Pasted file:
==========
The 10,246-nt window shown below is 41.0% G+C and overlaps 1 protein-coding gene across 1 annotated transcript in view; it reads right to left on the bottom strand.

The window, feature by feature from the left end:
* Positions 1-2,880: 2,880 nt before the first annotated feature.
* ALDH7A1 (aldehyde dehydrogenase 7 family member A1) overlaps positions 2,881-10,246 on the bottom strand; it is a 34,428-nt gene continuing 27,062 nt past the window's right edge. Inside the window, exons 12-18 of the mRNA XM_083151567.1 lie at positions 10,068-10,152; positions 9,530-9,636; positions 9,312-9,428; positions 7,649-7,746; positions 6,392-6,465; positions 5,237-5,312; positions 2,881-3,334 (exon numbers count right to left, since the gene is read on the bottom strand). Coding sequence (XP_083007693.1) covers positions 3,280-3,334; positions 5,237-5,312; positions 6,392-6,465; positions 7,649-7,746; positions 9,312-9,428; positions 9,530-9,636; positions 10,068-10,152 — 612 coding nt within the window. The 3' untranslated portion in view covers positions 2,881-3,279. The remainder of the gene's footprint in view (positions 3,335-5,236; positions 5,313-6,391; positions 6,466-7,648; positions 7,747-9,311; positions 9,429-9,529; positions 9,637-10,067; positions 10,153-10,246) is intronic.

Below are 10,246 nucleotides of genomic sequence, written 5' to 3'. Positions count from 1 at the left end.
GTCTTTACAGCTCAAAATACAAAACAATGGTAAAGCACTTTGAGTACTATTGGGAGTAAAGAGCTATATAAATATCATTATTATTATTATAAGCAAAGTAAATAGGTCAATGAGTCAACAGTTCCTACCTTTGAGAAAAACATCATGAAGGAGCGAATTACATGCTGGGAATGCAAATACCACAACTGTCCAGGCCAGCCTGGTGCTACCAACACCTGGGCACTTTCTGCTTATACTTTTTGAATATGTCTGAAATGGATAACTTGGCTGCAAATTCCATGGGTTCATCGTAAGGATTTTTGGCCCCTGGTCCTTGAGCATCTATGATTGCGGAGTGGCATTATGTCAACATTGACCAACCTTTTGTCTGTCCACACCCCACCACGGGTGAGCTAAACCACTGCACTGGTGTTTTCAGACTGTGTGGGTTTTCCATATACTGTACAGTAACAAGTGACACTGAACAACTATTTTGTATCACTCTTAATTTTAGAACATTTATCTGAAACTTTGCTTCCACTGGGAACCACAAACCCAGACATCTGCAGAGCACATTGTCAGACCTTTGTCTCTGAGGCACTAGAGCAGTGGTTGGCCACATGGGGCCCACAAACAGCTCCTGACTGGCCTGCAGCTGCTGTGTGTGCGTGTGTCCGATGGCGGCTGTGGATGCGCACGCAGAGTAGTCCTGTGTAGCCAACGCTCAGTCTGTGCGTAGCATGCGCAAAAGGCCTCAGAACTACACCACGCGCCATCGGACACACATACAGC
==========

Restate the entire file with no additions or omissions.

The 10,246-nt window shown below is 41.0% G+C and overlaps 1 protein-coding gene across 1 annotated transcript in view; it reads right to left on the bottom strand.

The window, feature by feature from the left end:
* Positions 1-2,880: 2,880 nt before the first annotated feature.
* ALDH7A1 (aldehyde dehydrogenase 7 family member A1) overlaps positions 2,881-10,246 on the bottom strand; it is a 34,428-nt gene continuing 27,062 nt past the window's right edge. Inside the window, exons 12-18 of the mRNA XM_083151567.1 lie at positions 10,068-10,152; positions 9,530-9,636; positions 9,312-9,428; positions 7,649-7,746; positions 6,392-6,465; positions 5,237-5,312; positions 2,881-3,334 (exon numbers count right to left, since the gene is read on the bottom strand). Coding sequence (XP_083007693.1) covers positions 3,280-3,334; positions 5,237-5,312; positions 6,392-6,465; positions 7,649-7,746; positions 9,312-9,428; positions 9,530-9,636; positions 10,068-10,152 — 612 coding nt within the window. The 3' untranslated portion in view covers positions 2,881-3,279. The remainder of the gene's footprint in view (positions 3,335-5,236; positions 5,313-6,391; positions 6,466-7,648; positions 7,747-9,311; positions 9,429-9,529; positions 9,637-10,067; positions 10,153-10,246) is intronic.

Below are 10,246 nucleotides of genomic sequence, written 5' to 3'. Positions count from 1 at the left end.
GTCTTTACAGCTCAAAATACAAAACAATGGTAAAGCACTTTGAGTACTATTGGGAGTAAAGAGCTATATAAATATCATTATTATTATTATAAGCAAAGTAAATAGGTCAATGAGTCAACAGTTCCTACCTTTGAGAAAAACATCATGAAGGAGCGAATTACATGCTGGGAATGCAAATACCACAACTGTCCAGGCCAGCCTGGTGCTACCAACACCTGGGCACTTTCTGCTTATACTTTTTGAATATGTCTGAAATGGATAACTTGGCTGCAAATTCCATGGGTTCATCGTAAGGATTTTTGGCCCCTGGTCCTTGAGCATCTATGATTGCGGAGTGGCATTATGTCAACATTGACCAACCTTTTGTCTGTCCACACCCCACCACGGGTGAGCTAAACCACTGCACTGGTGTTTTCAGACTGTGTGGGTTTTCCATATACTGTACAGTAACAAGTGACACTGAACAACTATTTTGTATCACTCTTAATTTTAGAACATTTATCTGAAACTTTGCTTCCACTGGGAACCACAAACCCAGACATCTGCAGAGCACATTGTCAGACCTTTGTCTCTGAGGCACTAGAGCAGTGGTTGGCCACATGGGGCCCACAAACAGCTCCTGACTGGCCTGCAGCTGCTGTGTGTGCGTGTGTCCGATGGCGGCTGTGGATGCGCACGCAGAGTAGTCCTGTGTAGCCAACGCTCAGTCTGTGCGTAGCATGCGCAAAAGGCCTCAGAACTACACCACGCGCCATCGGACACACATACAGC